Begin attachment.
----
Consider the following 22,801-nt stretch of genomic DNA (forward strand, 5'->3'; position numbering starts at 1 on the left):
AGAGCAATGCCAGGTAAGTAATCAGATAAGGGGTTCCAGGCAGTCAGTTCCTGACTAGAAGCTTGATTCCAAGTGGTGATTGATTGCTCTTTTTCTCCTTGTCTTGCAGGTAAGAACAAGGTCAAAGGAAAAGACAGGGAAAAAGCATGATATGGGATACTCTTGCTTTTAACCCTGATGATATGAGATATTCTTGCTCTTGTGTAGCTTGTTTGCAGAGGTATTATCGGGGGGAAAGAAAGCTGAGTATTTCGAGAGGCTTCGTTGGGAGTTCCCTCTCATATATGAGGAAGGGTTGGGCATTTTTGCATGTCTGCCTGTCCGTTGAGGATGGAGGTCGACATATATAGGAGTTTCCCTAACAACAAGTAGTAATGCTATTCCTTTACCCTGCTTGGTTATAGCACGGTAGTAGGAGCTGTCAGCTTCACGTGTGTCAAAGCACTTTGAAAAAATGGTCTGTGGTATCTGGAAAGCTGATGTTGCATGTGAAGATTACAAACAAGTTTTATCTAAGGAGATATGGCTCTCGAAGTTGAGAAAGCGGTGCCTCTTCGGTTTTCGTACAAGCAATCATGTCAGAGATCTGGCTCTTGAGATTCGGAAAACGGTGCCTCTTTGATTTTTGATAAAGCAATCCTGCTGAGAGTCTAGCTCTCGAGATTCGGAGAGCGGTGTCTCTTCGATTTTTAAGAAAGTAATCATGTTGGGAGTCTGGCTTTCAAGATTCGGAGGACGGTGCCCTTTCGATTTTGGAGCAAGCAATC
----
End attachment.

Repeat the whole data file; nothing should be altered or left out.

Consider the following 22,801-nt stretch of genomic DNA (forward strand, 5'->3'; position numbering starts at 1 on the left):
AGAGCAATGCCAGGTAAGTAATCAGATAAGGGGTTCCAGGCAGTCAGTTCCTGACTAGAAGCTTGATTCCAAGTGGTGATTGATTGCTCTTTTTCTCCTTGTCTTGCAGGTAAGAACAAGGTCAAAGGAAAAGACAGGGAAAAAGCATGATATGGGATACTCTTGCTTTTAACCCTGATGATATGAGATATTCTTGCTCTTGTGTAGCTTGTTTGCAGAGGTATTATCGGGGGGAAAGAAAGCTGAGTATTTCGAGAGGCTTCGTTGGGAGTTCCCTCTCATATATGAGGAAGGGTTGGGCATTTTTGCATGTCTGCCTGTCCGTTGAGGATGGAGGTCGACATATATAGGAGTTTCCCTAACAACAAGTAGTAATGCTATTCCTTTACCCTGCTTGGTTATAGCACGGTAGTAGGAGCTGTCAGCTTCACGTGTGTCAAAGCACTTTGAAAAAATGGTCTGTGGTATCTGGAAAGCTGATGTTGCATGTGAAGATTACAAACAAGTTTTATCTAAGGAGATATGGCTCTCGAAGTTGAGAAAGCGGTGCCTCTTCGGTTTTCGTACAAGCAATCATGTCAGAGATCTGGCTCTTGAGATTCGGAAAACGGTGCCTCTTTGATTTTTGATAAAGCAATCCTGCTGAGAGTCTAGCTCTCGAGATTCGGAGAGCGGTGTCTCTTCGATTTTTAAGAAAGTAATCATGTTGGGAGTCTGGCTTTCAAGATTCGGAGGACGGTGCCCTTTCGATTTTGGAGCAAGCAATC